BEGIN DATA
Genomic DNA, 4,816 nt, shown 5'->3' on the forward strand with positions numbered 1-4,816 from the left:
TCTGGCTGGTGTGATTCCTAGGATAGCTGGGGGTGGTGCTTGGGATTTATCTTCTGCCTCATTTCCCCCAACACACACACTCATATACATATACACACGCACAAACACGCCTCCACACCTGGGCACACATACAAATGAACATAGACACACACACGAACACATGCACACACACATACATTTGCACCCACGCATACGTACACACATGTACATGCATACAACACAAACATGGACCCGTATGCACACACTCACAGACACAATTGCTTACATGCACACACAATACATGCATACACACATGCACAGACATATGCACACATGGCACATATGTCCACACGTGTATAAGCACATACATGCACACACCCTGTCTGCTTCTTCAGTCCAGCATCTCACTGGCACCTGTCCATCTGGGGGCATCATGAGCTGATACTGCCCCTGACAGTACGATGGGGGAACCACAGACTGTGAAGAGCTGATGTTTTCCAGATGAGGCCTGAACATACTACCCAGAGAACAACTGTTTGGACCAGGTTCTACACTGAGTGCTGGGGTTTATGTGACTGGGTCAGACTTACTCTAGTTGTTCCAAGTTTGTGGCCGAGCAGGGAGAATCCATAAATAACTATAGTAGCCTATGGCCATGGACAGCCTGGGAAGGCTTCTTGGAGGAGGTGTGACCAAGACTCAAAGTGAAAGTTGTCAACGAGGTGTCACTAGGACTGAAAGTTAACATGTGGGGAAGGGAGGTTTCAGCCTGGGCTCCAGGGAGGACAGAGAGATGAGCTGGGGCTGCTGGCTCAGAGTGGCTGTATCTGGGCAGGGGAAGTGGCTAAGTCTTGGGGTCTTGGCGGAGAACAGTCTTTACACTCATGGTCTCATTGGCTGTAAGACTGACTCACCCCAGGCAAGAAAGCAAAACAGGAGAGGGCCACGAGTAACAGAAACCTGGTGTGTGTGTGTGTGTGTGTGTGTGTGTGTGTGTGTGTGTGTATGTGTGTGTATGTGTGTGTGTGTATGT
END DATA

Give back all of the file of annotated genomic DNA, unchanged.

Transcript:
Genomic DNA, 4,816 nt, shown 5'->3' on the forward strand with positions numbered 1-4,816 from the left:
TCTGGCTGGTGTGATTCCTAGGATAGCTGGGGGTGGTGCTTGGGATTTATCTTCTGCCTCATTTCCCCCAACACACACACTCATATACATATACACACGCACAAACACGCCTCCACACCTGGGCACACATACAAATGAACATAGACACACACACGAACACATGCACACACACATACATTTGCACCCACGCATACGTACACACATGTACATGCATACAACACAAACATGGACCCGTATGCACACACTCACAGACACAATTGCTTACATGCACACACAATACATGCATACACACATGCACAGACATATGCACACATGGCACATATGTCCACACGTGTATAAGCACATACATGCACACACCCTGTCTGCTTCTTCAGTCCAGCATCTCACTGGCACCTGTCCATCTGGGGGCATCATGAGCTGATACTGCCCCTGACAGTACGATGGGGGAACCACAGACTGTGAAGAGCTGATGTTTTCCAGATGAGGCCTGAACATACTACCCAGAGAACAACTGTTTGGACCAGGTTCTACACTGAGTGCTGGGGTTTATGTGACTGGGTCAGACTTACTCTAGTTGTTCCAAGTTTGTGGCCGAGCAGGGAGAATCCATAAATAACTATAGTAGCCTATGGCCATGGACAGCCTGGGAAGGCTTCTTGGAGGAGGTGTGACCAAGACTCAAAGTGAAAGTTGTCAACGAGGTGTCACTAGGACTGAAAGTTAACATGTGGGGAAGGGAGGTTTCAGCCTGGGCTCCAGGGAGGACAGAGAGATGAGCTGGGGCTGCTGGCTCAGAGTGGCTGTATCTGGGCAGGGGAAGTGGCTAAGTCTTGGGGTCTTGGCGGAGAACAGTCTTTACACTCATGGTCTCATTGGCTGTAAGACTGACTCACCCCAGGCAAGAAAGCAAAACAGGAGAGGGCCACGAGTAACAGAAACCTGGTGTGTGTGTGTGTGTGTGTGTGTGTGTGTGTGTGTGTGTGTATGTGTGTGTATGTGTGTGTGTGTATGT